Assigning a prefix to a continent wouldn't be a good idea, because
that way every regional ISP has to
Well, that's what's been happening for a few years now...
But consider this:
announce the very large bitmap for the entire continent, while most of it
contains just zeros. Per metro area would be better. But two ISPs that
have many multi-homing customers in common could use a prefix for just the
two of them, regardless of geography.
Instead of a bit-vector with lots of zeros, do run-length encoding
of the bits you don't have, or the bits you do have.
Now compare that to doing automatic aggregation, so that instead
of 16 contiguous 1 bits you introduce a prefix of x.x.x.x/(n-4).
See what I mean by your bit-vector just being another representation
(possibly more efficient on the wire) of what's already there?
That is, you are noticing that for any given abstraction boundary
that is non-topological, exception routes (more specifics or
described with your bit-vector) have to be introduced when a black
hole would otherwise result, and may be desirable to optimize
This is why the RIRs' prefixes are announced as relatively long
chunks of /20s or so rather than the /8s or shorter as they are
gotten from IANA/ICANN/ASO/thin air/whatever.
If you try to take the same approach and have a "SRIR" (s = sub),
you will see a carving up of the prefixes over time, in the same fashion.
The ONLY way to avoid this right now is to have addressing exactly
match topology. The problem here of course is that nobody will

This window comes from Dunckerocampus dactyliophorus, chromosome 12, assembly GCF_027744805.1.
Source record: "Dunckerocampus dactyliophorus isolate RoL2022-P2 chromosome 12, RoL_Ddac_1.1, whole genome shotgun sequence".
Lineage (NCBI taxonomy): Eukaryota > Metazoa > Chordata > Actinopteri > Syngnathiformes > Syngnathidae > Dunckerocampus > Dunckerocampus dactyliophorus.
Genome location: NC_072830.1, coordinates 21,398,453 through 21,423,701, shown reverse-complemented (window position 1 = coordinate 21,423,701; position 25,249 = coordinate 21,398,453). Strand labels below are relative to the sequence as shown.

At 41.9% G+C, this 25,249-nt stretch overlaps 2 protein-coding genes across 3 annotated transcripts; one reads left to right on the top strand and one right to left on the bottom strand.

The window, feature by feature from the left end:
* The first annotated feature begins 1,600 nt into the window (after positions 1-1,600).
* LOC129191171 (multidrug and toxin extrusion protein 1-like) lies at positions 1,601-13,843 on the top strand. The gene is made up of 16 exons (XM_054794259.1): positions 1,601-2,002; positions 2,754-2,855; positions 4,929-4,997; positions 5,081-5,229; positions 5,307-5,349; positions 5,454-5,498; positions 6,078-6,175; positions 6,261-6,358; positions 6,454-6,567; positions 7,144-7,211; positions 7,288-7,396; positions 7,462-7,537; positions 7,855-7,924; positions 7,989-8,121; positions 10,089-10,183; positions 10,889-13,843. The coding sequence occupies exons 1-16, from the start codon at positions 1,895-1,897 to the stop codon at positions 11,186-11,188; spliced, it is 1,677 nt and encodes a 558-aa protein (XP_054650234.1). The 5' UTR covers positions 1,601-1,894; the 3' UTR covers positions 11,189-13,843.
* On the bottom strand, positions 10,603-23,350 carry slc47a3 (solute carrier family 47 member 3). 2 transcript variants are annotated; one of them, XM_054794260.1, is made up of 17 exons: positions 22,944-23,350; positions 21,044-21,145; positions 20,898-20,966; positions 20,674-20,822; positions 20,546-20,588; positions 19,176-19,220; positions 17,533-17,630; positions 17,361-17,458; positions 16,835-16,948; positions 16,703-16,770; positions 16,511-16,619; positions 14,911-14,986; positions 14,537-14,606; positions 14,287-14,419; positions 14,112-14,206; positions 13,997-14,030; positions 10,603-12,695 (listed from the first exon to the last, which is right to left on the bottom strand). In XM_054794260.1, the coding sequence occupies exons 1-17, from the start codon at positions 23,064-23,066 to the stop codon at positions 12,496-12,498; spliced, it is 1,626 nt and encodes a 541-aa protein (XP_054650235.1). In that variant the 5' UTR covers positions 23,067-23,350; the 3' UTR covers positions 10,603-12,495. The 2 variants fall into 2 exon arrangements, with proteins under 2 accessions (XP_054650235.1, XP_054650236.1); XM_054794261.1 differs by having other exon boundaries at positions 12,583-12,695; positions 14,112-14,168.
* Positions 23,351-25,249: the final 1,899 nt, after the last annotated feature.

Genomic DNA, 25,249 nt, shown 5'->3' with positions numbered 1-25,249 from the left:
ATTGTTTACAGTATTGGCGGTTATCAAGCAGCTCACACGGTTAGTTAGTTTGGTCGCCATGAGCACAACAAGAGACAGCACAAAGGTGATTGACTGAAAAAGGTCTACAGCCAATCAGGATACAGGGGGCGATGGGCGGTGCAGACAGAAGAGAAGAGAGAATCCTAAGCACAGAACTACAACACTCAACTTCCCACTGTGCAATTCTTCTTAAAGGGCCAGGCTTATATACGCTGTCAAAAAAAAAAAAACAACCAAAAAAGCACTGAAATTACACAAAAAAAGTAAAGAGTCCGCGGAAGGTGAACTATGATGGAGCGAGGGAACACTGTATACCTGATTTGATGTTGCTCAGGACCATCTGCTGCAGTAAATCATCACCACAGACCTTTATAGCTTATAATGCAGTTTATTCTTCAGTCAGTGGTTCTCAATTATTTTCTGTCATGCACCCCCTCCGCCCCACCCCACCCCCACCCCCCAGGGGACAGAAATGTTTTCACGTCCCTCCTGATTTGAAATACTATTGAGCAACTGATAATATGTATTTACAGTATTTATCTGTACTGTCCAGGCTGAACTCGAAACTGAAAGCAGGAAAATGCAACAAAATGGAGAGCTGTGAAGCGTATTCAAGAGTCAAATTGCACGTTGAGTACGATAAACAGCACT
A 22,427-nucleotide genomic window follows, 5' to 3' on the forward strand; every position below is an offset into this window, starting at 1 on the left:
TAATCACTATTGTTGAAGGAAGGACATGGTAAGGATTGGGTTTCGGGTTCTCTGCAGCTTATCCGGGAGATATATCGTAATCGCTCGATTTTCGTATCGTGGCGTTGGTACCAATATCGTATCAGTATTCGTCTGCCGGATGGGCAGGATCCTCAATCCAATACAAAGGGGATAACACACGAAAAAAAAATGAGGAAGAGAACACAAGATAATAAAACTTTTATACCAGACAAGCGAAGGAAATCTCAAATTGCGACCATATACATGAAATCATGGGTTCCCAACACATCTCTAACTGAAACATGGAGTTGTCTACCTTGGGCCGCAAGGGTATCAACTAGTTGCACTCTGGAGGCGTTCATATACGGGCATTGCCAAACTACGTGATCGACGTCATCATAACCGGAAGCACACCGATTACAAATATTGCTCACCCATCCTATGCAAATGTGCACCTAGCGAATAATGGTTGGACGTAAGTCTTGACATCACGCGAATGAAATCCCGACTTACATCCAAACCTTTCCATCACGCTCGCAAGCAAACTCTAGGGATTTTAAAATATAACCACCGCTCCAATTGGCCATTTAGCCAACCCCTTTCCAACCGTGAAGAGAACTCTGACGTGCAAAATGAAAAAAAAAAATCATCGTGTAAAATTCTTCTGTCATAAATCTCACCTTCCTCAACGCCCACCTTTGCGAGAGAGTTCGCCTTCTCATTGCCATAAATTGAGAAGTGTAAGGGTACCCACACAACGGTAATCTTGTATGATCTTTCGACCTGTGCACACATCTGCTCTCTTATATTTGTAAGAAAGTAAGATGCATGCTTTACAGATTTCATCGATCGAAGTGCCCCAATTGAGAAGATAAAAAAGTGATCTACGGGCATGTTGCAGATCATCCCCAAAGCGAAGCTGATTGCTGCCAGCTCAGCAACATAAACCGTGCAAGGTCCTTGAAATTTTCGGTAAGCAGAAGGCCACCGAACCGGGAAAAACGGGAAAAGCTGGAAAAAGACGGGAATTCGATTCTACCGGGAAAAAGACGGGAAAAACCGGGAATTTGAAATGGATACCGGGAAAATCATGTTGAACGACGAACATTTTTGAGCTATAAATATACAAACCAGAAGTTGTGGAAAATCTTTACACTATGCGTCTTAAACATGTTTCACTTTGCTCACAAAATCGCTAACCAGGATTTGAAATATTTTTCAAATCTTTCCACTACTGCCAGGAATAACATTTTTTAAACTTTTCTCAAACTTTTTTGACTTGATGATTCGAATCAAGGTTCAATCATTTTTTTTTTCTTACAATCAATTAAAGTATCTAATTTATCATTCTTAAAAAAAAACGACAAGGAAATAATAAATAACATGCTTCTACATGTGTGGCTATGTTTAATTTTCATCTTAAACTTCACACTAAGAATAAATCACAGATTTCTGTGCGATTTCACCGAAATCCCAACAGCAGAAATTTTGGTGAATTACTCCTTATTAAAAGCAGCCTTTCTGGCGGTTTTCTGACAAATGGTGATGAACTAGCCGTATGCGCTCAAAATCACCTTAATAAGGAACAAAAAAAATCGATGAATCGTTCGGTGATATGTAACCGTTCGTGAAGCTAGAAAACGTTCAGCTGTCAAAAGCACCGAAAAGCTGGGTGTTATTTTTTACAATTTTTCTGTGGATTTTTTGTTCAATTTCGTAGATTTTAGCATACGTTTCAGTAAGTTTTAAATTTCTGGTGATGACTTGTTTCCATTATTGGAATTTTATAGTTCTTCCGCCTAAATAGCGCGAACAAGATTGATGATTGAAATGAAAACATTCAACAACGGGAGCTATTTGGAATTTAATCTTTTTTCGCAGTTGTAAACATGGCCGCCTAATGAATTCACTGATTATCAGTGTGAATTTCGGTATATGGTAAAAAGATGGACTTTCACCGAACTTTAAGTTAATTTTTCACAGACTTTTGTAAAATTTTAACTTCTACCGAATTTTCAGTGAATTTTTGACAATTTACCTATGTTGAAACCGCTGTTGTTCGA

agree on which N entities are "top level".
I'm mostly trying to solve the memory problem, but it should also help
with (but certaintly not completely solve) the processing problem.
It doesn't really do either. You have made a few time-vs-space tradeoffs
which move the problems around a bit, but don't actually eliminate them.
Since an updated bitmap is always the same size and it updates many routes
at a time, it should take less CPU power to process the updates.
Parsing the received updates is not the major worry, and your
fix is targetted on the syntax of the updates, rather than
their semantics, which is where the problem lies.
I think the only way to really know what the processing benefits of all of
this are is implementing it, or run detailed simulations, but those
require pretty much an implementation as well.
Well, I won't stop you from testing an implementation or two. Write back
to the list (or better yet, the IDR list) when you're done.
Let me take some of your text out of context and agree with it fully:
[A permanently stable holes-in-CIDR-blocks environment exists]
Only if there is a limit on the number of ISPs. I don't think there
is such a [practical rather than absolute] limit
The problem with metro-based addressing is that the statement
above is equally true for it as for PA addressing.